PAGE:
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Blue Sea Sub Panels

posted May 19, 2011, 8:33 AM by Christopher Hubbell



I'm really loving the Blue Sea products.  So far everything feels like it's built very well and the wiring is well laid out.  An intuitive wiring plan is important because boat electronics get VERY complicated, and the easier things are to wire, the more likely you'll be able to trouble shoot it years after the install when something breaks at 2AM in rough seas.

As the CS27 has a relatively small area for mounting electronics panels, I need to consolidate similar devices into sub-panels that save room on the main breaker panel.  It also makes boat operations easier for my family who may not want to search through rows of breakers just to enable a portable DVD player on a 12V accessory plug.  Sure, it's ideal to have the VHF on its own breaker to reduce interference, and increase reliability (less dependence on other devices), but at some point you need to consider the big picture.  I find the probability of these risks to be very low in my design, and the benefits of circuit consolidation to be overwhelming.  I want to keep my boat's interior as clean and uncomplicated as possible.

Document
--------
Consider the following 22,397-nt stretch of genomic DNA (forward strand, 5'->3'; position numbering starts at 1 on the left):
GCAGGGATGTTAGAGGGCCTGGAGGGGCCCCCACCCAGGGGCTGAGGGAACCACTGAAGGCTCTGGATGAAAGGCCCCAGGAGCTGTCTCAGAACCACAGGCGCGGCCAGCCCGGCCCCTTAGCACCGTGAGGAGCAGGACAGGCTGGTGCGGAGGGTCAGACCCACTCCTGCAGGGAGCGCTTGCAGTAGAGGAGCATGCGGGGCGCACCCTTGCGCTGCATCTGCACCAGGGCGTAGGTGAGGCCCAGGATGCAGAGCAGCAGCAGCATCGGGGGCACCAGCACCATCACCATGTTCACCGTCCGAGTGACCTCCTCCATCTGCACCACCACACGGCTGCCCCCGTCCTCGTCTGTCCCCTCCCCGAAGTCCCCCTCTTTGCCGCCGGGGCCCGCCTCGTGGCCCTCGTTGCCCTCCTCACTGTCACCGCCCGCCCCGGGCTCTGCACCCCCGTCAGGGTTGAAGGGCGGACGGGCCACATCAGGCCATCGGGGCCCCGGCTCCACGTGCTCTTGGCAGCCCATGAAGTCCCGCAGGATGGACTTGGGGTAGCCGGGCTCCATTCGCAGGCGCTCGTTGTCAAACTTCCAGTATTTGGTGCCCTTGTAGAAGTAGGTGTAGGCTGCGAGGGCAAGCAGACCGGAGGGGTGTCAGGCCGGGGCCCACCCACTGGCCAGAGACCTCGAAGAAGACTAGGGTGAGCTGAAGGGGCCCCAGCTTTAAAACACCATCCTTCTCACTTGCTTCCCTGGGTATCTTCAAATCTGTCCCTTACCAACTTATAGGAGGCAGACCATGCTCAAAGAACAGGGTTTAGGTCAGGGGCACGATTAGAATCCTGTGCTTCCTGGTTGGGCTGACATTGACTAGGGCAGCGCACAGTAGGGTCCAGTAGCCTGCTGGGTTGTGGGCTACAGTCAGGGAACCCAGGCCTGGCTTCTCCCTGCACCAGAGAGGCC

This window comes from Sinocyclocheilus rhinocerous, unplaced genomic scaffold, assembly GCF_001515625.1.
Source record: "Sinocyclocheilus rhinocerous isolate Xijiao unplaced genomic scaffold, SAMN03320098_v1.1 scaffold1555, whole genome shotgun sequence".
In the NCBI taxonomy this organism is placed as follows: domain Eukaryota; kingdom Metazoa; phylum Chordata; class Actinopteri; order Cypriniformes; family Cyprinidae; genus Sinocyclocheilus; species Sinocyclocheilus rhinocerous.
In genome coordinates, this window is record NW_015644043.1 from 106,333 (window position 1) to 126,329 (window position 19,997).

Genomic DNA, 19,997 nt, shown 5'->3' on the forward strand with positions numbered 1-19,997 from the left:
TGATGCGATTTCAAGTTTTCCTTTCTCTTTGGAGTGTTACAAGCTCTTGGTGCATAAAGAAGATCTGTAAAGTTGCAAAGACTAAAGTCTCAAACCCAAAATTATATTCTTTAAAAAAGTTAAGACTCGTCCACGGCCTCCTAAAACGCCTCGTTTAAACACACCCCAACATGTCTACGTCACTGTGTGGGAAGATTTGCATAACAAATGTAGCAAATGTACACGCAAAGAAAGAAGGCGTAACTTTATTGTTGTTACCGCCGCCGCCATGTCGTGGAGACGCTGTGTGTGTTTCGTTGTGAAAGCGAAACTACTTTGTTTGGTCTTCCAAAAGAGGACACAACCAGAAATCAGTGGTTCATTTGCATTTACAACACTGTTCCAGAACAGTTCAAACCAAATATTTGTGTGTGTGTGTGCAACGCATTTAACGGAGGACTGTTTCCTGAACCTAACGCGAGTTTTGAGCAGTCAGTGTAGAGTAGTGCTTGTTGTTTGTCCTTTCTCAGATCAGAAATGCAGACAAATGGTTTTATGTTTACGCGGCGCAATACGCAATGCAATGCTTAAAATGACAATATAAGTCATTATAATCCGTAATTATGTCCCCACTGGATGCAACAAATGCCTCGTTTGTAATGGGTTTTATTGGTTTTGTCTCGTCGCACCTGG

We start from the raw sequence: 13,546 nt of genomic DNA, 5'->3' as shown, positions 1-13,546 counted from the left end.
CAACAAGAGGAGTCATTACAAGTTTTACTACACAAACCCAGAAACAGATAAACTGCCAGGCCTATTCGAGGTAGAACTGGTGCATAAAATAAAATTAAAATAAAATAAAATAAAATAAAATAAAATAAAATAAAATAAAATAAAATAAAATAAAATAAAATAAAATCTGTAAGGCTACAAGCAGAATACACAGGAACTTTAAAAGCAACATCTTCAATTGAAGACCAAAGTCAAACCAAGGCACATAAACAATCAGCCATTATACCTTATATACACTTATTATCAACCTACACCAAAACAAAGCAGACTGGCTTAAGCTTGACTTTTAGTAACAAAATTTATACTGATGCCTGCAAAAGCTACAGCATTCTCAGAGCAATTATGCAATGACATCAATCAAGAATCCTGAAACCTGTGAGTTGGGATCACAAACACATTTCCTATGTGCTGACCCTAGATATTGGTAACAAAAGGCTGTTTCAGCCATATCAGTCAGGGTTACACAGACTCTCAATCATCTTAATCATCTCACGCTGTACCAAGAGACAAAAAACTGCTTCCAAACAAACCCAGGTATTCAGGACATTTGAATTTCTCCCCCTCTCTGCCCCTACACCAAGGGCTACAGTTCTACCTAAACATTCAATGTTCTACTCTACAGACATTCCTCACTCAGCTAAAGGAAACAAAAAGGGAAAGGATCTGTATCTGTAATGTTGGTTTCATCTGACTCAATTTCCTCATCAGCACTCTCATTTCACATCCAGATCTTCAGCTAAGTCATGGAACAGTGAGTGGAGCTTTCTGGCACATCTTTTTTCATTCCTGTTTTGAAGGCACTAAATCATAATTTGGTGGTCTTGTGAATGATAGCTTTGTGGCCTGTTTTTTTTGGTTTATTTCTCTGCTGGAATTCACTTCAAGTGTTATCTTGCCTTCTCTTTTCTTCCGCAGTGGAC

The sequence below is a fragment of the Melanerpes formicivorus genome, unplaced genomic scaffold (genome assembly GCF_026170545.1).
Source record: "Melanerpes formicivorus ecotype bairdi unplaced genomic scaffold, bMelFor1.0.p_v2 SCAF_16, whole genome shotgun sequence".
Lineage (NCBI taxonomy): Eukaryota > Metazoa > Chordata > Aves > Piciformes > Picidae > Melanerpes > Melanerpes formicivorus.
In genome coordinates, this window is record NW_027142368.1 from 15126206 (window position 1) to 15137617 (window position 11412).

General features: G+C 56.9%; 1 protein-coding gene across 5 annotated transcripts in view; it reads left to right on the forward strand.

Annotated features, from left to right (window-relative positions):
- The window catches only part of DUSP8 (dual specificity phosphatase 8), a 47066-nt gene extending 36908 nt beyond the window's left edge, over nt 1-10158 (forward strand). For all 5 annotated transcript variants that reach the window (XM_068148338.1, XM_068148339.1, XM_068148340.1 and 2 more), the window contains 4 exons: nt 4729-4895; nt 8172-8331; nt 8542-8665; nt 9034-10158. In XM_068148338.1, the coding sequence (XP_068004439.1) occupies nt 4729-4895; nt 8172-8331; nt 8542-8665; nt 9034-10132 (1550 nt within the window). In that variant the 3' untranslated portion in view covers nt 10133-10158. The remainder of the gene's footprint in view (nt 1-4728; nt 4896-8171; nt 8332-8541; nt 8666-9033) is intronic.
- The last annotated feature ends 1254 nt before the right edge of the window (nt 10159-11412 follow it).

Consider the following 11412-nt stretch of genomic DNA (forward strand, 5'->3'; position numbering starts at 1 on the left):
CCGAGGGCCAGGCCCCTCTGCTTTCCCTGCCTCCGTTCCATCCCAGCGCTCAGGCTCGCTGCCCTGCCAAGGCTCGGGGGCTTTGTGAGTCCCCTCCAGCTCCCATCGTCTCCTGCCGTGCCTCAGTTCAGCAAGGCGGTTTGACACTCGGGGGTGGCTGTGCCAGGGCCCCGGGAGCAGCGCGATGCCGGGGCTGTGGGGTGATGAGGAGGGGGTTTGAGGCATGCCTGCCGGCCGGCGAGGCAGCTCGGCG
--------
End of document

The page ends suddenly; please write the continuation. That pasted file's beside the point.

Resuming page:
A secondary benefit of using these panels is that it allows me to locate the aggregation point for device wiring wherever it is most convenient.  By including both positive and negative feeds on the panel it lets me bring device wiring directly to this subpanel rather than having to split positive and negative to different areas.  This again simplifies troubleshooting, installation, and increases the intuition of the design.  If space gets tight in the engine area or electronics locker, I can relocate a subpanel to a locker bulkhead.  I love this flexibility!

I will be using one of these to feed the instruments, including chart plotter and auto pilot.  A second panel will supply power to miscellaneous electronics including 12V sockets, stereo, and VHF.  In doing so, I can reduce my main breakers to a total of eight rather than fifteen.  Not only a big saving in panel space, but also in panel cost.

I'll add subsequent blog posts as I begin the installation.  Hopefully that will be soon; If  I can just get through this bow hatch fiberglass work!

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